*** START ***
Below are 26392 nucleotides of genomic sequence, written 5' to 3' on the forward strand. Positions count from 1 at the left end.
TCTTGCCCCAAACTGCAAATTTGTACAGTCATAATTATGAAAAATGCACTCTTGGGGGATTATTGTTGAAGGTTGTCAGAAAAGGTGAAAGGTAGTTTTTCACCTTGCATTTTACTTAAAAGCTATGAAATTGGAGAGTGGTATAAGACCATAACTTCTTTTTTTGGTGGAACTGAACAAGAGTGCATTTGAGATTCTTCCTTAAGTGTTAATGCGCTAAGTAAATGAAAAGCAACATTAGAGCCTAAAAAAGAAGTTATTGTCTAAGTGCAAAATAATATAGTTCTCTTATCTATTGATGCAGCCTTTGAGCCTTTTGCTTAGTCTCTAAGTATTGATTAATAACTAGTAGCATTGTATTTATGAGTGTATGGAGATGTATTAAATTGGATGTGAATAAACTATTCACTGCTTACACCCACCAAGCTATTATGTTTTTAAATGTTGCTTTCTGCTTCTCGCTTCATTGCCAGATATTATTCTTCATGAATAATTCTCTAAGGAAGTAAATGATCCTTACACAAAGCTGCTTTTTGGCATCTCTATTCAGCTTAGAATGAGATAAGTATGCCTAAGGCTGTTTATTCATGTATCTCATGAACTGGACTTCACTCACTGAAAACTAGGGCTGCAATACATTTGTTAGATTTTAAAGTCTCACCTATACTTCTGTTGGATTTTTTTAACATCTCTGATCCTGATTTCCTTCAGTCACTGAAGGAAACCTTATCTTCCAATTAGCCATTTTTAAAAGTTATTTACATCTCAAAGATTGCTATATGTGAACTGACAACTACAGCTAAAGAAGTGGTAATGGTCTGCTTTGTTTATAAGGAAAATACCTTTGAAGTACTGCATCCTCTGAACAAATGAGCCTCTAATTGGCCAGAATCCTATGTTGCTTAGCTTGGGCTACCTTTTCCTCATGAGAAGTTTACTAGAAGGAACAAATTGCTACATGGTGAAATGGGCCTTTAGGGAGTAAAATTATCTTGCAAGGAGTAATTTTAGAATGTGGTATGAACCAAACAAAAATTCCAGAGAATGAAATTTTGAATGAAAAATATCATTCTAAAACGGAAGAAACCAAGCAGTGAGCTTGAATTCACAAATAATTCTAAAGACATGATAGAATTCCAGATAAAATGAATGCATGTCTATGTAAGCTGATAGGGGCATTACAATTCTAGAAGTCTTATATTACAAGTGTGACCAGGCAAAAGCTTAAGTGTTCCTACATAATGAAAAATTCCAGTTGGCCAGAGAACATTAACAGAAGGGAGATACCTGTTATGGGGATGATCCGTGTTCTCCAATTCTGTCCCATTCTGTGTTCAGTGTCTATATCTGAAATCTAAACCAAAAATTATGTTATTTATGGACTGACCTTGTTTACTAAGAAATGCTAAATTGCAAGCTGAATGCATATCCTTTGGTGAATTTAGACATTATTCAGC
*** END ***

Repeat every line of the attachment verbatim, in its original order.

Below are 26392 nucleotides of genomic sequence, written 5' to 3' on the forward strand. Positions count from 1 at the left end.
TCTTGCCCCAAACTGCAAATTTGTACAGTCATAATTATGAAAAATGCACTCTTGGGGGATTATTGTTGAAGGTTGTCAGAAAAGGTGAAAGGTAGTTTTTCACCTTGCATTTTACTTAAAAGCTATGAAATTGGAGAGTGGTATAAGACCATAACTTCTTTTTTTGGTGGAACTGAACAAGAGTGCATTTGAGATTCTTCCTTAAGTGTTAATGCGCTAAGTAAATGAAAAGCAACATTAGAGCCTAAAAAAGAAGTTATTGTCTAAGTGCAAAATAATATAGTTCTCTTATCTATTGATGCAGCCTTTGAGCCTTTTGCTTAGTCTCTAAGTATTGATTAATAACTAGTAGCATTGTATTTATGAGTGTATGGAGATGTATTAAATTGGATGTGAATAAACTATTCACTGCTTACACCCACCAAGCTATTATGTTTTTAAATGTTGCTTTCTGCTTCTCGCTTCATTGCCAGATATTATTCTTCATGAATAATTCTCTAAGGAAGTAAATGATCCTTACACAAAGCTGCTTTTTGGCATCTCTATTCAGCTTAGAATGAGATAAGTATGCCTAAGGCTGTTTATTCATGTATCTCATGAACTGGACTTCACTCACTGAAAACTAGGGCTGCAATACATTTGTTAGATTTTAAAGTCTCACCTATACTTCTGTTGGATTTTTTTAACATCTCTGATCCTGATTTCCTTCAGTCACTGAAGGAAACCTTATCTTCCAATTAGCCATTTTTAAAAGTTATTTACATCTCAAAGATTGCTATATGTGAACTGACAACTACAGCTAAAGAAGTGGTAATGGTCTGCTTTGTTTATAAGGAAAATACCTTTGAAGTACTGCATCCTCTGAACAAATGAGCCTCTAATTGGCCAGAATCCTATGTTGCTTAGCTTGGGCTACCTTTTCCTCATGAGAAGTTTACTAGAAGGAACAAATTGCTACATGGTGAAATGGGCCTTTAGGGAGTAAAATTATCTTGCAAGGAGTAATTTTAGAATGTGGTATGAACCAAACAAAAATTCCAGAGAATGAAATTTTGAATGAAAAATATCATTCTAAAACGGAAGAAACCAAGCAGTGAGCTTGAATTCACAAATAATTCTAAAGACATGATAGAATTCCAGATAAAATGAATGCATGTCTATGTAAGCTGATAGGGGCATTACAATTCTAGAAGTCTTATATTACAAGTGTGACCAGGCAAAAGCTTAAGTGTTCCTACATAATGAAAAATTCCAGTTGGCCAGAGAACATTAACAGAAGGGAGATACCTGTTATGGGGATGATCCGTGTTCTCCAATTCTGTCCCATTCTGTGTTCAGTGTCTATATCTGAAATCTAAACCAAAAATTATGTTATTTATGGACTGACCTTGTTTACTAAGAAATGCTAAATTGCAAGCTGAATGCATATCCTTTGGTGAATTTAGACATTATTCAGC